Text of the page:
Skip to content

Lotus Carlton buying guide, history and review

Words: Matthew Hayward

The term ‘ram-raiding’ might conjure images of Range Rovers and Transit vans with bull-bars, but during the early 1990s one criminal gang terrorised the West Midlands in a stolen Lotus Carlton. A 176mph saloon car outrunning the police on several occasions quickly made the headlines, and one report (on The Independent’s online archive) suggests that they made away with more than £20,000 in stolen alcohol and cigarettes. Panda cars just couldn’t keep up. While The Daily Mail called for it to be banned, press coverage made the Lotus Carlton a legend.

This was a flagship for General Motors, which owned both Lotus and Vauxhall/Opel at the time, stirring up nostalgic memories of the Lotus Cortina. Lotus based this super-saloon on the top-of-the-range GSI 24v (Opel Omega 3000 24v in Europe), an executive car already well-regarded for its handling and performance. After being built in Russelsheim, Germany, they were shipped directly to Hethel, where the Lotus transformation took place.

At its heart was a long-stroke 3.6-litre version of the Vauxhall’s straight-six engine, with two Garrett T25 turbochargers for good measure. This produced 377bhp and 419lb ft, meaning the standard five-speed gearbox was swapped for a much beefier six-speed GM gearbox, borrowed from the Chevrolet Corvette ZR-1. Suspension was re-tuned and developed at Hethel too, with big AP Racing brake calipers sitting behind the deep-dish 17-inch wheels. A body kit was added too, not just for looks but to give the car some much-needed high-speed stability…

Vauxhall Lotus Carlton

Launched in 1990, this was Britain’s first fully fledged super-saloon. Hitting hard against the 155mph electronically limited German competition, Vauxhall quoted the top speed at a conservative 174mph, although if you had a long enough road it’s reckoned a particularly healthy car might get closer to 180mph. But this wasn’t a one-trick pony. The Carlton was every bit as composed and comfortable as you would expect of anything wearing a Lotus badge, and super-long gearing made the most of its epic torque.

In total, 950 Lotus Carlton/Omegas were built between 1990 and 1992, 286 being right-hand-drive and Vauxhall-badged. All were painted in Imperial Green from the factory and, with little in the way of options to choose from, buyers willing to fork out the £48,000 asking price took a while to find. Drive one today, and it’s a bit of a time machine. Not just the performance, but the look, feel, even the smell of that executive-class interior transports you back in time. Wrestling the clutch and brutish six- speed ’box might take some effort, but it combines with the incredible performance to provide an authentic 1990s super-saloon experience.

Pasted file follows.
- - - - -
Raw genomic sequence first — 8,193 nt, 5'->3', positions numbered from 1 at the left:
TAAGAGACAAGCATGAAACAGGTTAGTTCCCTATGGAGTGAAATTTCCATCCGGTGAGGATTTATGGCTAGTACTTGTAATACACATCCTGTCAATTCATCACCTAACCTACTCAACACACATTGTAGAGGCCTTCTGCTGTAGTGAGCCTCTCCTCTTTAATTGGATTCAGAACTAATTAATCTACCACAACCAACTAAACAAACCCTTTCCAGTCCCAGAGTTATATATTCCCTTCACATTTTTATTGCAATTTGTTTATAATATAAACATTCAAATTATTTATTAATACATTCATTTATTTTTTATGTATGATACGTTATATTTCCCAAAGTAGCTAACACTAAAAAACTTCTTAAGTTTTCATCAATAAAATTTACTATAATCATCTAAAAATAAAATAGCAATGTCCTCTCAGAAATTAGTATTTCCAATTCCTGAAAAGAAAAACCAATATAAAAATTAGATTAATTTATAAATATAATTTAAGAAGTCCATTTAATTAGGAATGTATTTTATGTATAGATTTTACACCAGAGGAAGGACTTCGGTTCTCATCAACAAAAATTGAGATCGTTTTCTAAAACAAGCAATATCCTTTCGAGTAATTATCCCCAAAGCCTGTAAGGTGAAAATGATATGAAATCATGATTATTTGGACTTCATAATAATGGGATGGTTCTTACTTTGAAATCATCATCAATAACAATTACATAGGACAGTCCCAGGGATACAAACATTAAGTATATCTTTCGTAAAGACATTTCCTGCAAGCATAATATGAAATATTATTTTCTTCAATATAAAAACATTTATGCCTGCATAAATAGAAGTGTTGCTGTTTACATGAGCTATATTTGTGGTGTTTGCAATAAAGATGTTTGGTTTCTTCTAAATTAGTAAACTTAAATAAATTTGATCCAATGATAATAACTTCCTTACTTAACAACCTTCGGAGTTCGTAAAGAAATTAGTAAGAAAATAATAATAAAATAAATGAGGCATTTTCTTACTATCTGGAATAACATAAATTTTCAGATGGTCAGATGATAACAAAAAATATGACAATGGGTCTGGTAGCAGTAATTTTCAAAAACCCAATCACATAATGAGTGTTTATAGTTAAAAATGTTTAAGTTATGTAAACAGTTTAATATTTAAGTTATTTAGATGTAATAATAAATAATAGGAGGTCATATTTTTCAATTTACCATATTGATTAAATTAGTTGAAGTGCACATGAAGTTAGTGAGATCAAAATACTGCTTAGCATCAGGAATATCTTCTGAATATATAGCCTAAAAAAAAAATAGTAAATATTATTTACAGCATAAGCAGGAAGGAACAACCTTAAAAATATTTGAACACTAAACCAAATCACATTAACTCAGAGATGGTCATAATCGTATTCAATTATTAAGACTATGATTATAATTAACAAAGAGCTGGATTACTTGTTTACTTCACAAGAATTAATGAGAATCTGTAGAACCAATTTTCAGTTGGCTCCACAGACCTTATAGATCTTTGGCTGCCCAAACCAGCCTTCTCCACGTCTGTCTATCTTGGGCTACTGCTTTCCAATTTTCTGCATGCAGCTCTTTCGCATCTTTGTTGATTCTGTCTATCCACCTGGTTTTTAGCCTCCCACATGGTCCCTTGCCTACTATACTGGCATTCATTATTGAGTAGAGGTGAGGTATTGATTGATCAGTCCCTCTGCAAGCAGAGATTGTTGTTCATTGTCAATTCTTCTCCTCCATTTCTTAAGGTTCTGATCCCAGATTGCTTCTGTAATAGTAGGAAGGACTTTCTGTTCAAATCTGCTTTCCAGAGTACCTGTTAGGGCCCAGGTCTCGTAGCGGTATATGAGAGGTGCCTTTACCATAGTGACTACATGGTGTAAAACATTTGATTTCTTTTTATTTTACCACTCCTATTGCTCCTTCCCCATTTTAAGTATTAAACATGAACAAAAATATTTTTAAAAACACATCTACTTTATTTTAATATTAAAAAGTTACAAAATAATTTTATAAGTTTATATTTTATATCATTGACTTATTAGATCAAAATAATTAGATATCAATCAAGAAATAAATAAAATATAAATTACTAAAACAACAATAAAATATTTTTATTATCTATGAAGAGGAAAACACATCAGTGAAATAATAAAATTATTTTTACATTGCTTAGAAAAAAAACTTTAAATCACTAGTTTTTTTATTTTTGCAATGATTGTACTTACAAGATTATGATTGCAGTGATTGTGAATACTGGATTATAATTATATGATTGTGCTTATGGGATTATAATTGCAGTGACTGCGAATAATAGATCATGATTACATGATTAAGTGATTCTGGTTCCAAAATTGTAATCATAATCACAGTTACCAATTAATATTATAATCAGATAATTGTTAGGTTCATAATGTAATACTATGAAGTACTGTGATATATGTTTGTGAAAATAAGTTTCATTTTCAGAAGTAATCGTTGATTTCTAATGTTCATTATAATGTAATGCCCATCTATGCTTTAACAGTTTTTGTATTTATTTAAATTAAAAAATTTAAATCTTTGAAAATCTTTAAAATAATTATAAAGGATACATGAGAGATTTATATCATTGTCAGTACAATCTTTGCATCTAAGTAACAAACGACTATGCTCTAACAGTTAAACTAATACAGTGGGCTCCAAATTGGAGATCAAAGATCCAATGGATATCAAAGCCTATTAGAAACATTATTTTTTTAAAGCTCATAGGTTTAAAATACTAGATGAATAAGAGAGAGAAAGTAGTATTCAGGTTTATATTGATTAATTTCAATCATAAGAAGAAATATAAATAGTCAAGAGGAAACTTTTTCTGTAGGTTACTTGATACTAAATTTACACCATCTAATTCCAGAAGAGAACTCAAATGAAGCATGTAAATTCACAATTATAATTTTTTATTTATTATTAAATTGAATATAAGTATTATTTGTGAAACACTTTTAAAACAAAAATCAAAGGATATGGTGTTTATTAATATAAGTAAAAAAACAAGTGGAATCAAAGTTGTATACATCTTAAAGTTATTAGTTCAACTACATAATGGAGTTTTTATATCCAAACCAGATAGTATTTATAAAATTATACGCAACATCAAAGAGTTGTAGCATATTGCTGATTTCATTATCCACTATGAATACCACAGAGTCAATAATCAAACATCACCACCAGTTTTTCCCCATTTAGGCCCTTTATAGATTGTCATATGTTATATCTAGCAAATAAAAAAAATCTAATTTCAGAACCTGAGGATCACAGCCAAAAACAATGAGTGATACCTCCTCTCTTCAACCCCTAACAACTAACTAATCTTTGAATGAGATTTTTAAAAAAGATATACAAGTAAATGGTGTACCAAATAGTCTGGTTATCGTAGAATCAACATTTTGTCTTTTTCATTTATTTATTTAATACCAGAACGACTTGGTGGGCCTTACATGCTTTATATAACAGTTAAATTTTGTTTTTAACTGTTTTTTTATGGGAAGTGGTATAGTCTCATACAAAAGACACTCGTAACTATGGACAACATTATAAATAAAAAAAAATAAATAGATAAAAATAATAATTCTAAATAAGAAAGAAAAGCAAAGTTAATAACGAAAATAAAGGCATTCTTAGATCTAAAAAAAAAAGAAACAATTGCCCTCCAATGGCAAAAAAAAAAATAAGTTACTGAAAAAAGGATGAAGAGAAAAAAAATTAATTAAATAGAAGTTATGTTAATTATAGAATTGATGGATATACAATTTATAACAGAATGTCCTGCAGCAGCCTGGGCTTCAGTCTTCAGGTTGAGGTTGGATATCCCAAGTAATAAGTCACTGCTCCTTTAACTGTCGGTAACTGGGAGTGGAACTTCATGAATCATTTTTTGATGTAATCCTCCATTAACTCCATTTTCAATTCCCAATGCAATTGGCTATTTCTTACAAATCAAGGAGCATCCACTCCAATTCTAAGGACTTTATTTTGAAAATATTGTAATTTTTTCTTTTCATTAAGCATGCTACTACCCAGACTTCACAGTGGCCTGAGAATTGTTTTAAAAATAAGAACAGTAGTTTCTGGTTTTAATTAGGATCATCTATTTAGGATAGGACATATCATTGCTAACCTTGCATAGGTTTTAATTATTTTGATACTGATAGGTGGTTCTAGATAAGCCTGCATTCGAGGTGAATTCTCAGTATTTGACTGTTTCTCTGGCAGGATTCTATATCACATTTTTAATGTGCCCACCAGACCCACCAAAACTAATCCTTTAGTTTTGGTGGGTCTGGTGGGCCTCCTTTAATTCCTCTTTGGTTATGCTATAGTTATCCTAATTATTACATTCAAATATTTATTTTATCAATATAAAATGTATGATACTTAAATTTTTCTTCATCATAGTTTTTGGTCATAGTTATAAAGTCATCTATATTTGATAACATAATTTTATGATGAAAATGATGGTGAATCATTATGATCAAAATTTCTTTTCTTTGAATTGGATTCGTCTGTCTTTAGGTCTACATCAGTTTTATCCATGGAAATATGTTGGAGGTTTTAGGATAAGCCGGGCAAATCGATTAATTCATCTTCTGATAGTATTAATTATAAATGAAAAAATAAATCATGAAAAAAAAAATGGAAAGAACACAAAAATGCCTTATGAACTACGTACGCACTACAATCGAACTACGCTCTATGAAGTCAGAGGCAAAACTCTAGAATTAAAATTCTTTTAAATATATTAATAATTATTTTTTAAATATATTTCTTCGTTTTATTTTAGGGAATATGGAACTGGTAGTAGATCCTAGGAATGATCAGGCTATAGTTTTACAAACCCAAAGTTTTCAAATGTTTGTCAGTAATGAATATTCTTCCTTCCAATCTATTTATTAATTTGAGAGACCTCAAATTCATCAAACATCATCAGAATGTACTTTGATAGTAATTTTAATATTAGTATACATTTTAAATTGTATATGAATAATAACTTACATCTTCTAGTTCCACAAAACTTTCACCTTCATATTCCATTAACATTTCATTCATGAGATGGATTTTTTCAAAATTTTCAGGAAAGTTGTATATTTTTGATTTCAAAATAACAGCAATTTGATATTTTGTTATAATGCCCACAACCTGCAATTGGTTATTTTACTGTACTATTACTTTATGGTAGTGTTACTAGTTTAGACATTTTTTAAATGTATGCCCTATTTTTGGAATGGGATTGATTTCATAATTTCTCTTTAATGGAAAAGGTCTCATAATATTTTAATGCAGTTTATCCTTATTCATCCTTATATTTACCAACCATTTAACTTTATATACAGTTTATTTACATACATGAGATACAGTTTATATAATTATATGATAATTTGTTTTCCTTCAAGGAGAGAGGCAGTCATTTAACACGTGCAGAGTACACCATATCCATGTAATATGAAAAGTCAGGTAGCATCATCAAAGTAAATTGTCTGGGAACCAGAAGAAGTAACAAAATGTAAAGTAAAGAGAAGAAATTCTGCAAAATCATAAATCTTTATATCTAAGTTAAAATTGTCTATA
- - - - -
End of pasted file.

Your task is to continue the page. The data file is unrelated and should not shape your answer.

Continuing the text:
These have never been cheap cars, and prices have been on the rise for some time. Rarity and notoriety might seem like the obvious reasons, but it’s the driving experience that’ll keep the Lotus Carlton in the hands of long-term owners. Find a good one and enjoy one of the greatest autobahn-stormers ever built. Just make sure your left leg is ready for a serious work-out!

Lotus Carlton common problems

• Many will have been modified, which can lead to premature engine problems. A well-maintained engine is good for over 150,000 miles before it needs a rebuild. Listen for a noisy timing chain; failure causes huge damage. It’s common for the viscous fan to fail, especially on infrequently used cars.

• The gearbox is tough, but the heavy clutch can feel odd due to a worn pivot pin or pressure plate: both can be costly to fix.

• Corrosion can be a problem, especially in metalwork hidden by the glassfibre bodykit panels fitted by Lotus.

What to pay?

Pay £35,000-45,000 and you will get a good solid car, with a fair few miles but a decent service record. Restored cars are out there, and if done to a good standard will cost £60,000-85,000 – which is also what you will need for a reasonably low-mileage original example. The best cars are pushing upwards of £100,000; a basketcase restoration project will be more like £15,000.

Get Octane Magazine straight from publication to your door with a subscription

Print + Digital 6 months £36 Print + Digital 12 months £70 Digital 12 issues £40